Above: James Parker, Undalya Bridge, 2017, wallpaper intaglio print, 27.5 x 40 cm
James Parker and John Whitney celebrate the bridges of South Australia in their art-making.
Imprint: What is the origin of the idea for this show and how has it been developed?
James Parker: The show started because John had a stroke, I thought a project would be a good thing to help him get back into creating (this was a folly, he drew me a series of hospital implements from his bed a day or two after being admitted – machines that go ping, bed pans and various walkers, chairs and canes.) Anyway we thought it a good idea. The bridges theme came from the fact that I am besotted with bridges I grew up 50 metres from a beautiful bridge in the mid-north of South Australia. I have had three other exhibitions about that particular bridge, the Undalya “Basket Bridge”, this beautiful arched iron bridge features four times in this show.
The other feature that directed the show is that John and I love a road trip. We took quite a few over the two years it took to put the show together. We also incorporated our own trips (mostly work related) into the collection of bridges. I had spent time in the south-east of the state and also into the APY lands. Anywhere we went we asked the locals about interesting bridges, sometimes they took us out to see them, sometimes we would just find them while aimlessly wandering around back roads. We photographed 220; the concentration was very evident once we had mapped the sites. We constructed a map wall in the gallery with pins and a different coloured ribbons for the three types of bridges: foot, railway and road. The ribbons ran from a pinpoint on the map to a photograph of that particular bridge. This wall became one of the most popular exhibits in the show. The majority of sites were along the length of the Mt Lofty Ranges, with Strathalbyn, Burra and Spalding having the greatest concentrations.
John and I have not portrayed the same bridge within the show although we both drew a majority during our research. John has concentrated on drawings, both pen and pencil, whilst I have used a variety of techniques just as the original bridge builders did. I incorporated brush and ink, various intaglio techniques, large encaustic paintings and ipad drawings.
Imprint: Is it a challenge to get two artists working together in this way?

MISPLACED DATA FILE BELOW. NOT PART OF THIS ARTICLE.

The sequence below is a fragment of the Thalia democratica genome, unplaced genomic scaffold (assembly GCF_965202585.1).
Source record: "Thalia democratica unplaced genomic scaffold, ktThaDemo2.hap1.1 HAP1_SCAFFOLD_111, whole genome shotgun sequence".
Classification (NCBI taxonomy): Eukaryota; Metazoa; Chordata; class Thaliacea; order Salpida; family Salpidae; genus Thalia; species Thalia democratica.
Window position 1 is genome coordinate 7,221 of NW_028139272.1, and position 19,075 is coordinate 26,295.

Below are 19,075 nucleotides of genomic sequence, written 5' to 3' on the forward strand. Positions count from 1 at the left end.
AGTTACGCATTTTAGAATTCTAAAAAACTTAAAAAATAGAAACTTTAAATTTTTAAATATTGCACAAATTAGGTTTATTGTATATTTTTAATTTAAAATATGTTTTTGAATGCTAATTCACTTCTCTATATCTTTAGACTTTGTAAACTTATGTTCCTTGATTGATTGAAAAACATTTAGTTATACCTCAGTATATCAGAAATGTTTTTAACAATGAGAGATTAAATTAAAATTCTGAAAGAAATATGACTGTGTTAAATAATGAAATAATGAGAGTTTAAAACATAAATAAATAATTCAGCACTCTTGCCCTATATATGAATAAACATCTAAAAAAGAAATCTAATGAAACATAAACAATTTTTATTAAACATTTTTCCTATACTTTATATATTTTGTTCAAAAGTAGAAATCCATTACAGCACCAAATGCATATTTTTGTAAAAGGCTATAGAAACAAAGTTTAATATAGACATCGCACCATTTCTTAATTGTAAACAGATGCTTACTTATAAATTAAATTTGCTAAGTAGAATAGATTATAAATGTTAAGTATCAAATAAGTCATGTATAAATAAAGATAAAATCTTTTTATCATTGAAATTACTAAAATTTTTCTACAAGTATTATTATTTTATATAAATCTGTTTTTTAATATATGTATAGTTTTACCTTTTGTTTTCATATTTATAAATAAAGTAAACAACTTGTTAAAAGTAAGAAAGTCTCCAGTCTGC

JP: John and I have worked together many times as artists in residence in primary schools over the past ten years so we know each other’s strengths and each other’s passions. We have often taught in the same class at the same time, tag-teaming on technique, theory, history or poetry. It seems natural to us as to where each of us will step forward and the other retreat, the same happened here, I like to think of the bridge as a more social beast whereas John views them as engineering, architectural and practical (although beautiful) things.
Our interests are the same but our attitudes to their portrayal are quite different.
I think that it also helps that we are both completists.
Imprint: Can you discuss some of the issues or hurdles that arose during the making of the work?
JP: There were very few, matter of fact I can’t think of too many at all. We had one big disappointment in that we couldn’t find the time to get to the wonderful Algebuckina bridge which crosses the Neale river near Oonadatta. We also couldn’t find an old bridge in Reynella that we were told existed. We will keep searching.
Imprint: What are the sorts of responses that might be elicited from viewers?
JP: I think viewers will be surprised at the variants in the bridges, and that there are so many, also that we live in the driest state on the driest continent and here we are making a show about bridges, an engineering and architectural feature that is typically associated with water.
Imprint: What was the role of printmaking in this show?
JP: There a few different techniques used in the show namely drypoint, collage intaglio, linocut and monotype.
I am a terrible editioner – I don’t have the patience for it. (I have been known to, though). So there are only a couple of prints that are editioned. I prefer to vary the inking on each pass. I have also printed monotypes over dry points.
I have constructed two prints in the show by collaging together various textured wallpapers and printing them as intaglios. Because some of the wallpaper is flocked I have to coat it first with shellac – this gives a very murky plate tone which I quite like, they are difficult to print as different papers hold the ink differently, so you have to be very gentle in rubbing some areas and a little harder in others, this means identical prints are really quite hard. I class them as monotypes.
There is also an older book I made a few years ago in edition, which I bind differently each time I sell one or exhibit. It is made with using old typeface and lino prints.
I liked experimenting on the plates trying different techniques to see what gives the right feel or atmosphere for a particular bridge. Was the bridge sitting harsh and hard on the landscape or was it murky and damp when we visited?
The various printmaking techniques gave me the tools to find the right solution.
Imprint: What are your favourite bridges?
JP: 1. Undalya Basket Bridge. 2. The five-arch Railway Bridge on the Spalding to Burra Road. 3. The ruined wooden road bridge in Bruce. – Andrew Stephens
No Bridge Too Far is at Gallery 1855, Tea Trea Gully, until 10 June. www.teatreegully.sa.gov.au